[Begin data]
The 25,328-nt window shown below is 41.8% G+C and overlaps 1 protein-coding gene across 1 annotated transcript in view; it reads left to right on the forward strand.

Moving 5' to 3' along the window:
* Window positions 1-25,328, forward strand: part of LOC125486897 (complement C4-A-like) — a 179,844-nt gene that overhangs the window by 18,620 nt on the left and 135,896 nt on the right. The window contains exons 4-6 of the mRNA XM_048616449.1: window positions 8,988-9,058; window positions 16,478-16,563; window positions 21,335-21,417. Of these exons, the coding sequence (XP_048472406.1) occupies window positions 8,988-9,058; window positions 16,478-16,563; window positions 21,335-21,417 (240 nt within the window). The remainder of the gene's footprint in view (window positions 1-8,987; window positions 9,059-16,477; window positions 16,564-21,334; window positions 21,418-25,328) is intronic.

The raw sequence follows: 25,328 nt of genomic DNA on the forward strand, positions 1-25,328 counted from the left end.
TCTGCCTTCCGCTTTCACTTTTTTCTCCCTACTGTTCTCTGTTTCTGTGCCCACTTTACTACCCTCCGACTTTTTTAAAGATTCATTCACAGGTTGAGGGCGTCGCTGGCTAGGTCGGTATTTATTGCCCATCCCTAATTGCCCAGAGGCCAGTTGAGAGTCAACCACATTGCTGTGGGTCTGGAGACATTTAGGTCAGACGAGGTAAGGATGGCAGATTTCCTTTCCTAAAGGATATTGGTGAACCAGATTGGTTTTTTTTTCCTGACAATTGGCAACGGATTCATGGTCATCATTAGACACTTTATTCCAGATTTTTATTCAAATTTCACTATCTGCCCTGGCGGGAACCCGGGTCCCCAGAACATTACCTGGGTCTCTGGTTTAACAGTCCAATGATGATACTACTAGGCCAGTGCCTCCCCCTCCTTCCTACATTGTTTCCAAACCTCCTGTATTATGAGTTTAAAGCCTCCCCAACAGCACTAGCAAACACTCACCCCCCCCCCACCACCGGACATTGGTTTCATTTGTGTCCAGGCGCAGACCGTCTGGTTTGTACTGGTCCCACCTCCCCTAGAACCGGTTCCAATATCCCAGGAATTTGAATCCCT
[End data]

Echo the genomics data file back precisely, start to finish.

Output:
The 25,328-nt window shown below is 41.8% G+C and overlaps 1 protein-coding gene across 1 annotated transcript in view; it reads left to right on the forward strand.

Moving 5' to 3' along the window:
* Window positions 1-25,328, forward strand: part of LOC125486897 (complement C4-A-like) — a 179,844-nt gene that overhangs the window by 18,620 nt on the left and 135,896 nt on the right. The window contains exons 4-6 of the mRNA XM_048616449.1: window positions 8,988-9,058; window positions 16,478-16,563; window positions 21,335-21,417. Of these exons, the coding sequence (XP_048472406.1) occupies window positions 8,988-9,058; window positions 16,478-16,563; window positions 21,335-21,417 (240 nt within the window). The remainder of the gene's footprint in view (window positions 1-8,987; window positions 9,059-16,477; window positions 16,564-21,334; window positions 21,418-25,328) is intronic.

The raw sequence follows: 25,328 nt of genomic DNA on the forward strand, positions 1-25,328 counted from the left end.
TCTGCCTTCCGCTTTCACTTTTTTCTCCCTACTGTTCTCTGTTTCTGTGCCCACTTTACTACCCTCCGACTTTTTTAAAGATTCATTCACAGGTTGAGGGCGTCGCTGGCTAGGTCGGTATTTATTGCCCATCCCTAATTGCCCAGAGGCCAGTTGAGAGTCAACCACATTGCTGTGGGTCTGGAGACATTTAGGTCAGACGAGGTAAGGATGGCAGATTTCCTTTCCTAAAGGATATTGGTGAACCAGATTGGTTTTTTTTTCCTGACAATTGGCAACGGATTCATGGTCATCATTAGACACTTTATTCCAGATTTTTATTCAAATTTCACTATCTGCCCTGGCGGGAACCCGGGTCCCCAGAACATTACCTGGGTCTCTGGTTTAACAGTCCAATGATGATACTACTAGGCCAGTGCCTCCCCCTCCTTCCTACATTGTTTCCAAACCTCCTGTATTATGAGTTTAAAGCCTCCCCAACAGCACTAGCAAACACTCACCCCCCCCCCACCACCGGACATTGGTTTCATTTGTGTCCAGGCGCAGACCGTCTGGTTTGTACTGGTCCCACCTCCCCTAGAACCGGTTCCAATATCCCAGGAATTTGAATCCCT